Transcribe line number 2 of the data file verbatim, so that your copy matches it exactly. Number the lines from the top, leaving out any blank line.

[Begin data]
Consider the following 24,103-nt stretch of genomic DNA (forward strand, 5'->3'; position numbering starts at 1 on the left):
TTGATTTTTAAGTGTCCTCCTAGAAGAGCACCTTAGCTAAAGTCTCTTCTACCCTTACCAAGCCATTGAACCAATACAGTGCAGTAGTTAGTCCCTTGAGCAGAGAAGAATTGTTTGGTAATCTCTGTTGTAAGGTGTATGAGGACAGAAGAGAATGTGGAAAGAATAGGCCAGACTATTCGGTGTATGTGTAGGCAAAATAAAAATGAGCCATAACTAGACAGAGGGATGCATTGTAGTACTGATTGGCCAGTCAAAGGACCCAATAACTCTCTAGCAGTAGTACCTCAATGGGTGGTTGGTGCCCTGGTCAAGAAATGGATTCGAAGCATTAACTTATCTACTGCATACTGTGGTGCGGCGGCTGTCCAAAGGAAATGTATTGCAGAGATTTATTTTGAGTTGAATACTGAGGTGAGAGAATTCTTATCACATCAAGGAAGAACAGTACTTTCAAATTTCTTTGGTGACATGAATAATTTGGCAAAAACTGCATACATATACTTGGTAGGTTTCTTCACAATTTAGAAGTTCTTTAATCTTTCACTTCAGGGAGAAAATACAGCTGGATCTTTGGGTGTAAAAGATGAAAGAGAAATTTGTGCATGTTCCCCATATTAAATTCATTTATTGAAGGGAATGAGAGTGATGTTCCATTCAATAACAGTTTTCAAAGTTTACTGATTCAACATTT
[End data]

TTGATTTTTAAGTGTCCTCCTAGAAGAGCACCTTAGCTAAAGTCTCTTCTACCCTTACCAAGCCATTGAACCAATACAGTGCAGTAGTTAGTCCCTTGAGCAGAGAAGAATTGTTTGGTAATCTCTGTTGTAAGGTGTATGAGGACAGAAGAGAATGTGGAAAGAATAGGCCAGACTATTCGGTGTATGTGTAGGCAAAATAAAAATGAGCCATAACTAGACAGAGGGATGCATTGTAGTACTGATTGGCCAGTCAAAGGACCCAATAACTCTCTAGCAGTAGTACCTCAATGGGTGGTTGGTGCCCTGGTCAAGAAATGGATTCGAAGCATTAACTTATCTACTGCATACTGTGGTGCGGCGGCTGTCCAAAGGAAATGTATTGCAGAGATTTATTTTGAGTTGAATACTGAGGTGAGAGAATTCTTATCACATCAAGGAAGAACAGTACTTTCAAATTTCTTTGGTGACATGAATAATTTGGCAAAAACTGCATACATATACTTGGTAGGTTTCTTCACAATTTAGAAGTTCTTTAATCTTTCACTTCAGGGAGAAAATACAGCTGGATCTTTGGGTGTAAAAGATGAAAGAGAAATTTGTGCATGTTCCCCATATTAAATTCATTTATTGAAGGGAATGAGAGTGATGTTCCATTCAATAACAGTTTTCAAAGTTTACTGATTCAACATTT